Circus Is in Town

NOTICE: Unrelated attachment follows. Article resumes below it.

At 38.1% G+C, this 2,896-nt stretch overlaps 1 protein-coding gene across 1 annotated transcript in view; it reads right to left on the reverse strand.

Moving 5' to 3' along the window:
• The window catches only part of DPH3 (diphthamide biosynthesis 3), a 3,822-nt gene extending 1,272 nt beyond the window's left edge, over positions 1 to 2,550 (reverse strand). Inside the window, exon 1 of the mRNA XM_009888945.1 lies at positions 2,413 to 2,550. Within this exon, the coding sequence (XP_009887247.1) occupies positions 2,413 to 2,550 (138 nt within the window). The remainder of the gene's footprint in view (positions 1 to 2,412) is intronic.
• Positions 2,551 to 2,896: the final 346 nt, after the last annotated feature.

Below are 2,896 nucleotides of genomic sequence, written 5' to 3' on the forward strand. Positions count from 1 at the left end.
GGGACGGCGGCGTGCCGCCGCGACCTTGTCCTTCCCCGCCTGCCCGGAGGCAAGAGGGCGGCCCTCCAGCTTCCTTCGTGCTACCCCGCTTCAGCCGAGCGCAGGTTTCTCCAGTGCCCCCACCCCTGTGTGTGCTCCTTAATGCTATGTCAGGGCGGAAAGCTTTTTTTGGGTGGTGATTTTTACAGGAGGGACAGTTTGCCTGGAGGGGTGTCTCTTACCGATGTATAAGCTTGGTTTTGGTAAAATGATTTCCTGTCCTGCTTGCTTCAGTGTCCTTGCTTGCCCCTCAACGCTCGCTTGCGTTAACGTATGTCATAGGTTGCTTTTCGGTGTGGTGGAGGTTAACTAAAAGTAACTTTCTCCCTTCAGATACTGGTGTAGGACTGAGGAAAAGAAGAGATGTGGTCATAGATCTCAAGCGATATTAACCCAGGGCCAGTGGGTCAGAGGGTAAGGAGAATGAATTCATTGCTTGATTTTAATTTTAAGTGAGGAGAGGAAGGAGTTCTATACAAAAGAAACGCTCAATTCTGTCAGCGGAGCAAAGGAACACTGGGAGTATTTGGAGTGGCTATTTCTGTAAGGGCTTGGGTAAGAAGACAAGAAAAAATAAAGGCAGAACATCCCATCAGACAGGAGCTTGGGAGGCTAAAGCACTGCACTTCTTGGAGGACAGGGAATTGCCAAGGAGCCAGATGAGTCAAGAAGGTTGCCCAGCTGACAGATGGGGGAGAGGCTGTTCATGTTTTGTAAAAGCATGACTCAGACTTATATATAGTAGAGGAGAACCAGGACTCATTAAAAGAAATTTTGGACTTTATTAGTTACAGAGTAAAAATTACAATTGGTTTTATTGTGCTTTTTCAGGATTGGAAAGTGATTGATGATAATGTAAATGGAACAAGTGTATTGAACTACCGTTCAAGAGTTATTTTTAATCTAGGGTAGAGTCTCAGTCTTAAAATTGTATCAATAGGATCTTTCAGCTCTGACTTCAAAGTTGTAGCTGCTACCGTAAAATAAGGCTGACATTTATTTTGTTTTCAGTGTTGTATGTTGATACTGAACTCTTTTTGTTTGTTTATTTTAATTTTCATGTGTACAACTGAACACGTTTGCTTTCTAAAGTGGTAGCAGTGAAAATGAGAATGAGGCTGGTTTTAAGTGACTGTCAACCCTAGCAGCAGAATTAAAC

The Honky Review - August 2002 It was a warm night in June - I was unemployed, a little tipsy, and walking Virginia Beach with two friends. Stopped by a place called The Jewish Mother - highly recommended by Keri (one of the aforementioned friends). Iask you, is there anything better than a combination deli/bar? Honestly? Sowe took our table, ordered a round, and prepared ourselves for the band. I don't entertain expectations of bar bands anymore - too much disappointment involved, because let's face it - a lot of bands out there are playing bars for a good reason: they're not terribly good. Halfway through my beer, Nick Dastardly and the Escape Artists took the stage. Damn. Any band that can play a couple of well-constructed pop songs and then segue seamlessly into a chunky guitar-laden versions of the Theme from the Jeffersons' has my attention. First, because the original songs were great - second, they're not afraid to have fun. About a month later, I received my copy of their new album The Circus is in Town in the mail. Damn. There's a coffee shop around these parts that advertises: Good, Honest Coffee. I can't help but borrow that and bend it to my purposes when I say that Nick Dastardly offers nothing short of good, honest rock. I'm glad this album reached me during the summer because this is perfect music to crank down the top/sunroof/windows and drive for an hour or so - a great summer disc. Twenty seconds into this CD, there's a feeling of drive - something pushing these songs through the speakers besides electricity and wires. I'll spoil the surprise for you right now and say that my favorite tracks go a little something like this: A Cross Between a Chicken and a Man (1), Just Another Crack in the Dam (3), I'm Not Your Clown (5), The Incredible Self Destruction Man (8), Four Guys Named Bill (10), and Get on the Bus (14). Take it for what you want - those are my favorites, but they're definitely not the only songs on this disc worth your consideration. Nick Dastardly certainly has a style, but it's not something that rules them. There's too many bands out there that sound good for a song or two at a time, but when you drop the coin on the CD you're dismayed to find out all of their songs sound the same. This is something I became familiar with in college radio - some good bands, and others that seem to set metronome for the entire album and refuse to diverge from it! This is something that Nick Dastardly DOES NOT do. There's a definite overriding style that encompasses the songs - a common thread - but the individual songs themselves vary enough that you could listen to the whole album start to finish and not get bored. I hate to use comparisons, but I realize it might help others to picture what I'm talking about - something like Fastball and Tom Petty rolled together with some driving Ataris style guitars. There endeth the comparisons. Nick Dastardly doesn't indulge in any style for too long though - just when you think you have them figured out, they plant a seedlike 'Keep the Ball Rolling Thru the Thick Grass'. A tender, stripped-down song that borders on the fringes of country with a background that sounds suspiciously like kazoos.... What really impressed me is that they had the guts to end the album with a softer and more thoughtful song. My own conventional wisdom would be to blow the doors off the place at the end of the CD, but I guess these guys had other plans when they wrote 'When You Finally Get It Right'. More mellow than many of the songs on the disc, it closes the album out on a raw emotional edge. By visiting their website, you can hear audio clips from most of the songs I've mentioned here. The bottom line is that Nick Dastardly and the Escape Artists are worth checking out if you enjoy some straight-ahead rock with the occasional turn or two.